Results and discussion

The results of the search strategy identified four prevalent malignancies in the current literature that are influenced by the presence of heavy metals in biological samples. The results and discussion of this review will, therefore, comprise research on heavy metals in the biological samples of lung, breast, prostate and gastric cancer patients.

Lung cancer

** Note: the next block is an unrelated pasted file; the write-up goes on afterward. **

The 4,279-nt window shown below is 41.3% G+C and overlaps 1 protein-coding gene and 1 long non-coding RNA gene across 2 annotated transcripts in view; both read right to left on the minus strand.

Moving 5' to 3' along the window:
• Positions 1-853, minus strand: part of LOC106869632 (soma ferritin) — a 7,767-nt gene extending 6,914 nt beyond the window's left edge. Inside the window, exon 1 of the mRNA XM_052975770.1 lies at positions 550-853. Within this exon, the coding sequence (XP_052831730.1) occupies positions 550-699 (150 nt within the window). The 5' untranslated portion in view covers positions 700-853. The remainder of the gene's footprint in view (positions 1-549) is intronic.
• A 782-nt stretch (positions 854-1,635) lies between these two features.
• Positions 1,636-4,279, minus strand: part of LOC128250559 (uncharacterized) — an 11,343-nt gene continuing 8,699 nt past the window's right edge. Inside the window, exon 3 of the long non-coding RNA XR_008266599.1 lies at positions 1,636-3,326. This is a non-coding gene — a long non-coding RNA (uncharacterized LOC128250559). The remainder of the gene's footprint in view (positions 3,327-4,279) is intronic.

Lung cancer is a prevalent malignancy that can be attributed to many environmental and genetic risk factors, particularly smoking [32] (Table 1). However, the role of prolonged heavy metal exposure as an environmental factor has been recently established [26, 31]. A 2022 study by Lee et al. carried out on urine samples from population residing close to a petrochemical industrial area with high air Cd concentration noted that air exposure to this metal increases the risk of lung cancer development and has a negative impact on the overall survival of lung cancer patients [22]. It has also been suggested that a relationship exists between the levels of soil contamination by heavy metals and lung cancer incidence [33, 34]. Tran et al. investigated the prevalence of Cd, As, Hg, and Pb in postsurgical tissues from individuals with and without non-small cell lung cancer (NSCLC). Two groups of biological samples were explored. In the first group, tissue samples from 15 patient cases with stage I and stage II NSCLC who underwent surgical resection were assessed. The findings indicate that the amount of Pb and Hg observed was not significant. On the other hand, Cd was the most prevalent heavy metal identified, and As was observed in moderate amounts. In the second group, 28 patients with a confirmed NSCLC, including adenocarcinoma, squamous cell carcinoma, or large cell carcinoma, and nine noncancer benign lung tissue samples were evaluated. In all tissue samples obtained from NSCLC patients, Cd was observed, and its levels were significantly higher in noncancer benign lung samples than NSCLC patients. Additionally, As was observed in moderate amounts in NSCLC patients, whilst both Hg and Pb amounts were negligible. These findings warrant the hypothesis that Cd and As may have an impact on the development of NSCLC; however, further studies are necessitated to corroborate these results [34, 35]. The presence of heavy metals in biological samples from lung cancer patients was reinforced by Pietrzak et al., who assessed the blood concentrations of As, Cd, Hg, and Pb in 336 patients with lung cancer. The relationship between these concentrations and overall survival was also reported. It was observed that Cd was the only heavy metal that significantly influenced overall survival in these patients. The findings also revealed that low blood.